मेघदूत: "नीचैर्गच्छत्युपरि च दशा चक्रनेमिक्रमेण"

G C Lichtenberg: “It is as if our languages were confounded: when we want a thought, they bring us a word; when we ask for a word, they give us a dash; and when we expect a dash, there comes a piece of bawdy.”

Albert Einstein: “I am content in my later years. I have kept my good humor and take neither myself nor the next person seriously.” (To P. Moos, March 30, 1950. Einstein Archives 60-587)

Martin Amis: “Gogol is funny, Tolstoy in his merciless clarity is funny, and Dostoyevsky, funnily enough, is very funny indeed; moreover, the final generation of Russian literature, before it was destroyed by Lenin and Stalin, remained emphatically comic — Bunin, Bely, Bulgakov, Zamyatin. The novel is comic because life is comic (until the inevitable tragedy of the fifth act);...”

Werner Herzog: “We are surrounded by worn-out, banal, useless and exhausted images, limping and dragging themselves behind the rest of our cultural evolution.”

John Gray: "Unlike Schopenhauer, who lamented the human lot, Leopardi believed that the best response to life is laughter. What fascinated Schopenhauer, along with many later writers, was Leopardi’s insistence that illusion is necessary to human happiness."

Justin E.H. Smith: “One should of course take seriously serious efforts to improve society. But when these efforts fail, in whole or in part, it is only humor that offers redemption. So far, human expectations have always been strained, and have always come, give or take a bit, to nothing. In this respect reality itself has the form of a joke, and humor the force of truth.”

विलास सारंग: "… . . 1000 नंतर ज्या प्रकारची संस्कृती रुढ झाली , त्यामध्ये साधारणत्व विश्वात्मकता हे गुण प्राय: लुप्त झाले...आपली संस्कृती अकाली विश्वात्मक साधारणतेला मुकली आहे."

Wednesday, July 11, 2007

The wealthy always take what they want

FT has publihsed a review of Joe Studwell’s book “Asian Godfathers”. by Victor Mallet .

Nothing about businessmen these days surprise me but it still made me shriek. Sample this:

“The first and most fundamental myth he explodes in this tour d’horizon of the billionaire businessmen of Hong Kong and south-east Asia is the self-serving notion that the godfathers were in some way responsible for high economic growth in the run-up to the 1997 financial crisis and for the recovery thereafter…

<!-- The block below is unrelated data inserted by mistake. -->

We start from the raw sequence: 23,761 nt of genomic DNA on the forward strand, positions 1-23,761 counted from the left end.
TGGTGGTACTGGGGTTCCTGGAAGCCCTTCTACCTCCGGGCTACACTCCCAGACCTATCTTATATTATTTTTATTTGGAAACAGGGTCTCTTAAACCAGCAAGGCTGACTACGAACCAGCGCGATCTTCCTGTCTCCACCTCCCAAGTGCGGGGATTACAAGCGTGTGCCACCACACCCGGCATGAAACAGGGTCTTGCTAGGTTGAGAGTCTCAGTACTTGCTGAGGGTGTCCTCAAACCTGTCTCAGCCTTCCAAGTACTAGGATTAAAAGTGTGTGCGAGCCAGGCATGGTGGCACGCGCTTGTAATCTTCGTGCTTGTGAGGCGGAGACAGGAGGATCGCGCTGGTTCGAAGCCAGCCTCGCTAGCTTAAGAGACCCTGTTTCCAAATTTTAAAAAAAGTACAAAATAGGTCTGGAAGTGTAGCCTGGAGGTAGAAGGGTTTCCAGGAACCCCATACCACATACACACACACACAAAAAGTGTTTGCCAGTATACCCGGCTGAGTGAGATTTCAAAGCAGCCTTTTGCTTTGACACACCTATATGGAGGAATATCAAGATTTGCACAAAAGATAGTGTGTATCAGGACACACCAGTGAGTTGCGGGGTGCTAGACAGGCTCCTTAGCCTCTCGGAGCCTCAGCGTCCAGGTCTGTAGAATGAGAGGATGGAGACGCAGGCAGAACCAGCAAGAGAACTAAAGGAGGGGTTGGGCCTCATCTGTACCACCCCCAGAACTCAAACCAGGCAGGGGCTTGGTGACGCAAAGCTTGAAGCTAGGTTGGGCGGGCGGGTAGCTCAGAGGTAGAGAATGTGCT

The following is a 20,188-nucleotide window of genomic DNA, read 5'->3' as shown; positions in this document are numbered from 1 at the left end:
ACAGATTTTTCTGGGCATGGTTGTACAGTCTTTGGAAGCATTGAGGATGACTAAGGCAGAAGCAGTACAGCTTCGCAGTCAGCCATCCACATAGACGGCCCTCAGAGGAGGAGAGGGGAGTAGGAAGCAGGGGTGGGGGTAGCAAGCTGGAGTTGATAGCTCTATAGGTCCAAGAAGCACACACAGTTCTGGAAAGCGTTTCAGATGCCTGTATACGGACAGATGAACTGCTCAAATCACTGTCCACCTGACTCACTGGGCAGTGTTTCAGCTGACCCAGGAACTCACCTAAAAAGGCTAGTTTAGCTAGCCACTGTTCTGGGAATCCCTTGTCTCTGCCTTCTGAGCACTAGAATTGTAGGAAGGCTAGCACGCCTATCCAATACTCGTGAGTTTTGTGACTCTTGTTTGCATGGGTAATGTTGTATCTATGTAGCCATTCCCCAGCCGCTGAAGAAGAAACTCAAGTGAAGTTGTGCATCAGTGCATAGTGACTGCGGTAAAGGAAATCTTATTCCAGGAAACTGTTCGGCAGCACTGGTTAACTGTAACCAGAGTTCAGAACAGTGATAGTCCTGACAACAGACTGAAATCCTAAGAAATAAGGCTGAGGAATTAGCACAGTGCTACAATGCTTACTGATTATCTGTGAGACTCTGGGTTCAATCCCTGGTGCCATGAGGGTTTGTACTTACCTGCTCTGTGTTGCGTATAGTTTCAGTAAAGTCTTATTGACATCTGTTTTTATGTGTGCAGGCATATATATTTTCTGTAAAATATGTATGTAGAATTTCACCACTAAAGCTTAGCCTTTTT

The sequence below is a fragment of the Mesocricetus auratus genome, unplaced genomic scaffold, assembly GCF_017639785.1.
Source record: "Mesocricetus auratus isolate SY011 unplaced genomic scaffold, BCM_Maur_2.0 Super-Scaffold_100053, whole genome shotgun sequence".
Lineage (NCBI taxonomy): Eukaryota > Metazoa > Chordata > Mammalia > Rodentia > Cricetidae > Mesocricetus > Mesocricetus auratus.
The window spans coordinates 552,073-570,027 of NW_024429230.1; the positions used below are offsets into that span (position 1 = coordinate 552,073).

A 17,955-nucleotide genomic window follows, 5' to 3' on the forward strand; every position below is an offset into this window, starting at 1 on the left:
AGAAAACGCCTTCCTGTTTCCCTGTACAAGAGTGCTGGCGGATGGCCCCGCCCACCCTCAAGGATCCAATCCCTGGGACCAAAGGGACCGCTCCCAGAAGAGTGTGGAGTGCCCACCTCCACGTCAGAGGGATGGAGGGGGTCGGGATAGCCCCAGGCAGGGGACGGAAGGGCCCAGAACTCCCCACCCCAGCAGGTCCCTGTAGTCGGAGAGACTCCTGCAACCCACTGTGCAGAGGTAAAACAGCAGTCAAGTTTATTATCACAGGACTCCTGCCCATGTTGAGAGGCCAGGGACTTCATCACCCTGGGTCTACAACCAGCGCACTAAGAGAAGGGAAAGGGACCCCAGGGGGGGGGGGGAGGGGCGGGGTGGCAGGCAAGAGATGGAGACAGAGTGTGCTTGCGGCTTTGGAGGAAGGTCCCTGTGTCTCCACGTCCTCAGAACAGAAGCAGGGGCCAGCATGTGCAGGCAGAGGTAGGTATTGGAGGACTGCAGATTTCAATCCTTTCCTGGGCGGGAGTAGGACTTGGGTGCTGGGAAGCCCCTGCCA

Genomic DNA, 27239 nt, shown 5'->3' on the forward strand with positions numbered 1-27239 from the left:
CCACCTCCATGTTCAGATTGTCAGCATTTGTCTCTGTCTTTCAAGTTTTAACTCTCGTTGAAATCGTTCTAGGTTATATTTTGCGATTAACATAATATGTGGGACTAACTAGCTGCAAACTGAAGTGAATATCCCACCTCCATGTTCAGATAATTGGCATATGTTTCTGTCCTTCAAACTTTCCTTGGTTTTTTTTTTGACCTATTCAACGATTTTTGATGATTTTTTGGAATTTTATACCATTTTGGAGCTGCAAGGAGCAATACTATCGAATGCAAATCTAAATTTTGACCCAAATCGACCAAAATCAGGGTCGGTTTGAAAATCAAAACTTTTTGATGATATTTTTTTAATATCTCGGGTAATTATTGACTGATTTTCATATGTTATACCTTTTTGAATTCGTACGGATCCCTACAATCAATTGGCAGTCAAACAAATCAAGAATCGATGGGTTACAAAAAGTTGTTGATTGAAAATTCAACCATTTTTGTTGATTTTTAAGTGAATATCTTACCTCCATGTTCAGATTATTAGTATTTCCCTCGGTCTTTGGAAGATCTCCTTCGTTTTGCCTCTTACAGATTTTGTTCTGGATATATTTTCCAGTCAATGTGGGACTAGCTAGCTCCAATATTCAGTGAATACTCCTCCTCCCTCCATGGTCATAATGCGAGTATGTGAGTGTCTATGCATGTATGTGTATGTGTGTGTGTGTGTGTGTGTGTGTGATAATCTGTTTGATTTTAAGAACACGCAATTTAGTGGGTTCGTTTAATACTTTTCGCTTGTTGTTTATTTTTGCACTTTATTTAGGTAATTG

But his myth-busting is as merciless as it is enlightening. Does Li Ka-shing, Asia’s richest man, work as hard as the myth of the toiling Chinese tycoon suggests? Yes, if you count playing golf, arriving at the office at 10am, checking the press to see if anyone has said anything nasty about you, holding a business lunch and having a massage or two as hard work…

he puts the tycoons firmly in the context of contemporary Asian politics, arguing the wealthy have merely taken advantage of the lamentable failure of the region’s politicians to regulate economies for the benefit of society as a whole.The disadvantaged are not only the labourers on low wages but also the middle classes, punished by high costs for cartel-provided goods and often cheated of their share of profits if they are foolish enough to invest as minority shareholders in godfather- controlled listed companies.”

Read that again….. the wealthy have merely taken advantage of the lamentable failure of the region’s politicians to regulate economies for the benefit of society as a whole…..

Isn’t this true of India as much as any other country in the region? Was even Mahatma Gandhi manipulated by Birlas and Bajajs and other Khadi wearing tycoons?

Based on Indivar Kamtekar’s State and Class in India, 1939-45, a harsher indictment of the Indian business class was presented by SWAMINATHAN S ANKLESARIA AIYAR in his August 2003 Times of India article “Independence & the Bengal famine”.

“…In Britain, the upper classes sacrificed much for the war effort and there was social levelling. But in India, the propertied classes benefited enormously from the war, while casual labourers suffered terribly. The Raj needed to harness the Indian upper classes for the war effort, and so pampered them while placing crushing burdens on the poor. The Bengal Famine was an outcome of this arrangement…

…. Above all, the business class flourished. The war required unprecedented quantities of every sort of manufacture. Lack of shipping constrained competition from imports. The price of cloth rose five-fold before the colonial state imposed price controls: its top priority was to encourage production, not worry about janata cloth. Business fortunes were made, and new giants like Telco and Hindustan Motors emerged in this period. Tax evasion was widespread and not seriously checked by the authorities. Indeed, some businessmen defended tax evasion as “patriotic” non-cooperation with the Raj! But the very scarcity that helped the propertied classes hit casual labourers. It also hit pensioners and others on a fixed income. The real wages of factory workers declined 30% between 1939 and 1943. By contrast, British real wages rose 49%, a levelling up. The rural landless in India were the worst hit. They had neither access to the new urban jobs or rationed urban supplies. Ranging from a quarter of the rural population in Bengal to over half in Madras, they bore the brunt of spiralling prices…

The Great Bengal Famine was a colossal human tragedy, but, cynically, no cause for political panic. Those who died could not even be counted properly, because they counted for so little. This is a harsh indictment of the class that led our independence movement. It suggests that it was no accident that Mahatma Gandhi was also a personal friend of G D Birla.”

Artist: William Steig The New Yorker 2 July 1960

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